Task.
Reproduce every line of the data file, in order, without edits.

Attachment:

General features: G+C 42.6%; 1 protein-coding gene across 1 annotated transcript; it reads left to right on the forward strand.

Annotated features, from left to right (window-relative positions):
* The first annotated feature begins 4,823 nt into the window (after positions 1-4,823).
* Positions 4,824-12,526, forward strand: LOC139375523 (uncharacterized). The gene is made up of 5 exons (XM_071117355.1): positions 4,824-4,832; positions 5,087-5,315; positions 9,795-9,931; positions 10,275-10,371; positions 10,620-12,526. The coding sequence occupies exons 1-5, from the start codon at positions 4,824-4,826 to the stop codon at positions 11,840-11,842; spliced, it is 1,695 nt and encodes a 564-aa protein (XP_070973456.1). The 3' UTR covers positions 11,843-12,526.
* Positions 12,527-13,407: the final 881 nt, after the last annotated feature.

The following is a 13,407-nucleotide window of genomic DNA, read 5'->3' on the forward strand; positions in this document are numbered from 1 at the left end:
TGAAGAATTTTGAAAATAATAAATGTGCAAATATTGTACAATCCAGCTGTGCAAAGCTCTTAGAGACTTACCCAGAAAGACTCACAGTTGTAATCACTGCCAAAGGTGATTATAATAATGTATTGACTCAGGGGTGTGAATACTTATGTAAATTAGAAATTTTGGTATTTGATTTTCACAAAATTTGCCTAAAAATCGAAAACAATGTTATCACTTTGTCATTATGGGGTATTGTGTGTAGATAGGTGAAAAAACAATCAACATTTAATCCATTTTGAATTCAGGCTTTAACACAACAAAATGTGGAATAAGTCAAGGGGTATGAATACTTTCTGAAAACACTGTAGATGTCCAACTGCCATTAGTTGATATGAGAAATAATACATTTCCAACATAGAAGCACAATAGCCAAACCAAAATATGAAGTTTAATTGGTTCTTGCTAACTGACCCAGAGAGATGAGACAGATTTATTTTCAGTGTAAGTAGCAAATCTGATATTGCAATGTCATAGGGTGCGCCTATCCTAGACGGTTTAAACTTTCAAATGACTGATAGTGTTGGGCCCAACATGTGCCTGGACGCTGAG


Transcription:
General features: G+C 42.6%; 1 protein-coding gene across 1 annotated transcript; it reads left to right on the forward strand.

Annotated features, from left to right (window-relative positions):
* The first annotated feature begins 4,823 nt into the window (after positions 1-4,823).
* Positions 4,824-12,526, forward strand: LOC139375523 (uncharacterized). The gene is made up of 5 exons (XM_071117355.1): positions 4,824-4,832; positions 5,087-5,315; positions 9,795-9,931; positions 10,275-10,371; positions 10,620-12,526. The coding sequence occupies exons 1-5, from the start codon at positions 4,824-4,826 to the stop codon at positions 11,840-11,842; spliced, it is 1,695 nt and encodes a 564-aa protein (XP_070973456.1). The 3' UTR covers positions 11,843-12,526.
* Positions 12,527-13,407: the final 881 nt, after the last annotated feature.

The following is a 13,407-nucleotide window of genomic DNA, read 5'->3' on the forward strand; positions in this document are numbered from 1 at the left end:
TGAAGAATTTTGAAAATAATAAATGTGCAAATATTGTACAATCCAGCTGTGCAAAGCTCTTAGAGACTTACCCAGAAAGACTCACAGTTGTAATCACTGCCAAAGGTGATTATAATAATGTATTGACTCAGGGGTGTGAATACTTATGTAAATTAGAAATTTTGGTATTTGATTTTCACAAAATTTGCCTAAAAATCGAAAACAATGTTATCACTTTGTCATTATGGGGTATTGTGTGTAGATAGGTGAAAAAACAATCAACATTTAATCCATTTTGAATTCAGGCTTTAACACAACAAAATGTGGAATAAGTCAAGGGGTATGAATACTTTCTGAAAACACTGTAGATGTCCAACTGCCATTAGTTGATATGAGAAATAATACATTTCCAACATAGAAGCACAATAGCCAAACCAAAATATGAAGTTTAATTGGTTCTTGCTAACTGACCCAGAGAGATGAGACAGATTTATTTTCAGTGTAAGTAGCAAATCTGATATTGCAATGTCATAGGGTGCGCCTATCCTAGACGGTTTAAACTTTCAAATGACTGATAGTGTTGGGCCCAACATGTGCCTGGACGCTGAG